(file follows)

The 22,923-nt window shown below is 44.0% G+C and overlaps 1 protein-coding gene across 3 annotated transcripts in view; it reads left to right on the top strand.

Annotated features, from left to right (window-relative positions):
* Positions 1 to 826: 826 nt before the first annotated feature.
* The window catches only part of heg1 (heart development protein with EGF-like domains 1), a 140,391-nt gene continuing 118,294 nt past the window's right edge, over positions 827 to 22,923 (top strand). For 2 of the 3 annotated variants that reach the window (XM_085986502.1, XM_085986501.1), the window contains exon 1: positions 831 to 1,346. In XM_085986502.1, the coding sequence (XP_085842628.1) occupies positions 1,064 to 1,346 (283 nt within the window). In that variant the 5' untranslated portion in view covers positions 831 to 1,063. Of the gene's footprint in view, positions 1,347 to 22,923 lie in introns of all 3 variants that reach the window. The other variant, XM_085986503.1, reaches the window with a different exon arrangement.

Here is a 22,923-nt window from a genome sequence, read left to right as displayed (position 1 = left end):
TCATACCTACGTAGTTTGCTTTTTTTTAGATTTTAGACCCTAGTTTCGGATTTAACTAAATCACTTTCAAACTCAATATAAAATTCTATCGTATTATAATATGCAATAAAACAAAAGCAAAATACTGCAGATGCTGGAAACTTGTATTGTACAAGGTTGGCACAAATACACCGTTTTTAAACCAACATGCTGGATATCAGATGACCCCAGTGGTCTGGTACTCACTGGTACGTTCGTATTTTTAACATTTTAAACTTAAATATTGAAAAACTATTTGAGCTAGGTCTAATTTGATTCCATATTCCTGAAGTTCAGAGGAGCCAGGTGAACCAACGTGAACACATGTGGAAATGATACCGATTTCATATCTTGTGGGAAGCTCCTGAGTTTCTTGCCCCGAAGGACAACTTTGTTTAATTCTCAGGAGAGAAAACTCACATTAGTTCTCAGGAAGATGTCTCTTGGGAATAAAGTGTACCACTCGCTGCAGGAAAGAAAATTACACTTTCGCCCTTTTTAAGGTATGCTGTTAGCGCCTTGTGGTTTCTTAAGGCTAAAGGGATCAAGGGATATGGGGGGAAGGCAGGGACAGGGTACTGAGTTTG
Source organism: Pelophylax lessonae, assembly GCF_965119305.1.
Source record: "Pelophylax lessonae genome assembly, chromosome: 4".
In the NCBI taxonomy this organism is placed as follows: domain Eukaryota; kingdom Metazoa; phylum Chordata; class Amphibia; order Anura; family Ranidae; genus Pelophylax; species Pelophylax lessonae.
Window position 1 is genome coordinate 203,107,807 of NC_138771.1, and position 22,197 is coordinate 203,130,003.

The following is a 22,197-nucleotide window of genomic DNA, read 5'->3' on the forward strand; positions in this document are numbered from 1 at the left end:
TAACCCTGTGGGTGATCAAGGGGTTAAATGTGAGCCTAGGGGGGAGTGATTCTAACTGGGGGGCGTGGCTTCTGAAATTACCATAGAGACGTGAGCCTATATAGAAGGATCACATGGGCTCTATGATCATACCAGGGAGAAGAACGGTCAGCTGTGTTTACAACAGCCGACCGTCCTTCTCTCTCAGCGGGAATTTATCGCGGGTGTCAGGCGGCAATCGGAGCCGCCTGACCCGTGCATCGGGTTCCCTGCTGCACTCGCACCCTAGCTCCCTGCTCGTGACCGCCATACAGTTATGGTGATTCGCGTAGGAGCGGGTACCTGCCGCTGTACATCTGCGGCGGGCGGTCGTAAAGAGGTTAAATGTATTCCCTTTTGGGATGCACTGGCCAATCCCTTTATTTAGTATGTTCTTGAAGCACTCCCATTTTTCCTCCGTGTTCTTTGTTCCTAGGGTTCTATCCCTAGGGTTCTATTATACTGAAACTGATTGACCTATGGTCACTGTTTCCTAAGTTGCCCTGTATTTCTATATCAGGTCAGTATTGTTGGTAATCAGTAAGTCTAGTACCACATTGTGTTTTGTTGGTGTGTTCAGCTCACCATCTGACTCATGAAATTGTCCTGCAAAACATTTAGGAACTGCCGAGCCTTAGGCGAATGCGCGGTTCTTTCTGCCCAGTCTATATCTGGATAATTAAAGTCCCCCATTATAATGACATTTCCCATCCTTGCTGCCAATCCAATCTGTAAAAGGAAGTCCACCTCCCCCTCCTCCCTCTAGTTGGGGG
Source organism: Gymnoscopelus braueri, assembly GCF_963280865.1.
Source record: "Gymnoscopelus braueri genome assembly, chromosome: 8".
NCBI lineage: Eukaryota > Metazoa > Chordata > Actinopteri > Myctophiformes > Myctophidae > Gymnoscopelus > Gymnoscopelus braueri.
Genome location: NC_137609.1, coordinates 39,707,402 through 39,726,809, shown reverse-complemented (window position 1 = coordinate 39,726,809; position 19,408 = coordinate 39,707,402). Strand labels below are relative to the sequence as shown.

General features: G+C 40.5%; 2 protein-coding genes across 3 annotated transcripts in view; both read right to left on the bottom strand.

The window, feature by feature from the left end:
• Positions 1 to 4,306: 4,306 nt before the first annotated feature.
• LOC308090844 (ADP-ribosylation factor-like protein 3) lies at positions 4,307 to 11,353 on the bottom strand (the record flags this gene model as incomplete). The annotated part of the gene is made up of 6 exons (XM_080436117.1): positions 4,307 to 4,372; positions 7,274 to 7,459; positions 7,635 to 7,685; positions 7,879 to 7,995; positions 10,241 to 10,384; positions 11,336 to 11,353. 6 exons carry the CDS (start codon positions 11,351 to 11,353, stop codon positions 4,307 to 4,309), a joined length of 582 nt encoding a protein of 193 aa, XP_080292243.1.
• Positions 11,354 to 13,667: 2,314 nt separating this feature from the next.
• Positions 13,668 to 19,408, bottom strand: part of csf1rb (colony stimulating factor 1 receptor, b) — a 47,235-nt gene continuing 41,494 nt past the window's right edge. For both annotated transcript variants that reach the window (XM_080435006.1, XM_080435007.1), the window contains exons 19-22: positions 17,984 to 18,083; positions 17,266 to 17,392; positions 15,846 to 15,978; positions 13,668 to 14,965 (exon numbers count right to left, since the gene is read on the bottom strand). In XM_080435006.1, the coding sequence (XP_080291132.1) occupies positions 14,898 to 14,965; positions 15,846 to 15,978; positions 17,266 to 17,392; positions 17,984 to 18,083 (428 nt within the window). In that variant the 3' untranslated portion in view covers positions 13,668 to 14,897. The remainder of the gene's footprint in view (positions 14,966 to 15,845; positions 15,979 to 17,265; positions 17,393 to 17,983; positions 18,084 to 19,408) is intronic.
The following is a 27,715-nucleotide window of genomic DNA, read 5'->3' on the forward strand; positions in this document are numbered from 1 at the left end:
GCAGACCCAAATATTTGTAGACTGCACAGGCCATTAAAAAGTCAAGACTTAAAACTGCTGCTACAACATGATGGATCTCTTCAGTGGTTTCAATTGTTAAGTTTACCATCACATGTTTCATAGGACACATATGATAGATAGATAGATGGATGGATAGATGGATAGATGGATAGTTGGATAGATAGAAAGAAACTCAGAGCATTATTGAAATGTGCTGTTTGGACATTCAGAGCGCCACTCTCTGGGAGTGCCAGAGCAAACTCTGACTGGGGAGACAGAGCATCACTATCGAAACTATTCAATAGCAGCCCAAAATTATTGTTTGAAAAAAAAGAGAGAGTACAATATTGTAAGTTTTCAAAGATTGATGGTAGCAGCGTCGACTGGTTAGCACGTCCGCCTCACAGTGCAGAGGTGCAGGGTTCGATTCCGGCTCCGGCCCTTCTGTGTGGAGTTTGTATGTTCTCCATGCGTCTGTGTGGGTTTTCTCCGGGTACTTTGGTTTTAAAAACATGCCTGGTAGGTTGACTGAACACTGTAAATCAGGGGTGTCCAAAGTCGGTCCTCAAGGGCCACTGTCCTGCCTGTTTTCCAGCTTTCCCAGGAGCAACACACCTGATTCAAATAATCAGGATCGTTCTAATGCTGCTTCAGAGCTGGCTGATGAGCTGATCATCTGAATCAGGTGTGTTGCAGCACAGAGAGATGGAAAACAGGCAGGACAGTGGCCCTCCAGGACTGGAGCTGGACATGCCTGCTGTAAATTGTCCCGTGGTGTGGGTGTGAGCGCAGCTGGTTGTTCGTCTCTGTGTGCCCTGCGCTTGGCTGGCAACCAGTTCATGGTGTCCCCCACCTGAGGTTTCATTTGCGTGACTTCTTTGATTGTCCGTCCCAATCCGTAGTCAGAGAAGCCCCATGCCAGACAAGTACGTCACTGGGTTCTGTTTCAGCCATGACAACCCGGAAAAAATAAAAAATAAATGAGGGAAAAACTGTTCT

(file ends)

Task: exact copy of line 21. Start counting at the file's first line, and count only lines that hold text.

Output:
• Positions 11,354 to 13,667: 2,314 nt separating this feature from the next.